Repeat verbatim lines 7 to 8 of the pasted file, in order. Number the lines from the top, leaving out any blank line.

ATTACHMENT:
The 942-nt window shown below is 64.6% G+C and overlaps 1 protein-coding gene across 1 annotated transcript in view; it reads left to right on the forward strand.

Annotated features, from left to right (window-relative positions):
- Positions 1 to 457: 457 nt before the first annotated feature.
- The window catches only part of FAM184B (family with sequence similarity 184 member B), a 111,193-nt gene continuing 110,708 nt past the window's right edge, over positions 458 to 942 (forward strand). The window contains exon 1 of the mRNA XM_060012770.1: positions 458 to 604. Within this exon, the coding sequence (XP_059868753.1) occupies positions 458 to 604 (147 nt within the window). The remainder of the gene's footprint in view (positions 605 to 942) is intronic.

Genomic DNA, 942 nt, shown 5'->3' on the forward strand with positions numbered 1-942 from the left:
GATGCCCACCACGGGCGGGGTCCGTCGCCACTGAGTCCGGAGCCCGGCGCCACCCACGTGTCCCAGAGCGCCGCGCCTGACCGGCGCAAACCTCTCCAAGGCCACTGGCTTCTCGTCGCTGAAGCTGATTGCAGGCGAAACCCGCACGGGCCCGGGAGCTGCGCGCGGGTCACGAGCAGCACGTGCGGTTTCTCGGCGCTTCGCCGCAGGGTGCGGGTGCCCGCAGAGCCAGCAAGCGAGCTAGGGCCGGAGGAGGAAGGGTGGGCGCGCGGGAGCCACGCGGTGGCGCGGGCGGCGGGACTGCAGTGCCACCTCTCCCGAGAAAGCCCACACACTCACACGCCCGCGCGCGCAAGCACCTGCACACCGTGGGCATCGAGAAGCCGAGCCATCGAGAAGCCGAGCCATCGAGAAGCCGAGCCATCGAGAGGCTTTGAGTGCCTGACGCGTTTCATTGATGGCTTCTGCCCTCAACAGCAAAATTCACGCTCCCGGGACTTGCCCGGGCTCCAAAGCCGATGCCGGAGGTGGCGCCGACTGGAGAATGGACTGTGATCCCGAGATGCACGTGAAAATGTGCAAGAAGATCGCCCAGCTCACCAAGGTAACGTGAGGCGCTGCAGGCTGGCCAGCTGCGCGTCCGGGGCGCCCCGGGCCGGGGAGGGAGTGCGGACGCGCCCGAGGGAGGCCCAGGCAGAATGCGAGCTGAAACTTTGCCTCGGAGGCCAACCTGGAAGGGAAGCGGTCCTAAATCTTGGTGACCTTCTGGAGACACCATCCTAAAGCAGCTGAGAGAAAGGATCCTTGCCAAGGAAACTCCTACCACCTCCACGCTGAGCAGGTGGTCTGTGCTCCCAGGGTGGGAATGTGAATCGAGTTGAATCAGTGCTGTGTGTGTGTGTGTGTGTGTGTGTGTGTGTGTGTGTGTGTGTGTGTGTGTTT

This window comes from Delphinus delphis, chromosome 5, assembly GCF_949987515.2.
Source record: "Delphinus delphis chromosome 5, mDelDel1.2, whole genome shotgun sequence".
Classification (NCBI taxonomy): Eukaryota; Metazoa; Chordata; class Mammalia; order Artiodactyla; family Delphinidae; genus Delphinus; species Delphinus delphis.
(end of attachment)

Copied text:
This window comes from Delphinus delphis, chromosome 5, assembly GCF_949987515.2.
Source record: "Delphinus delphis chromosome 5, mDelDel1.2, whole genome shotgun sequence".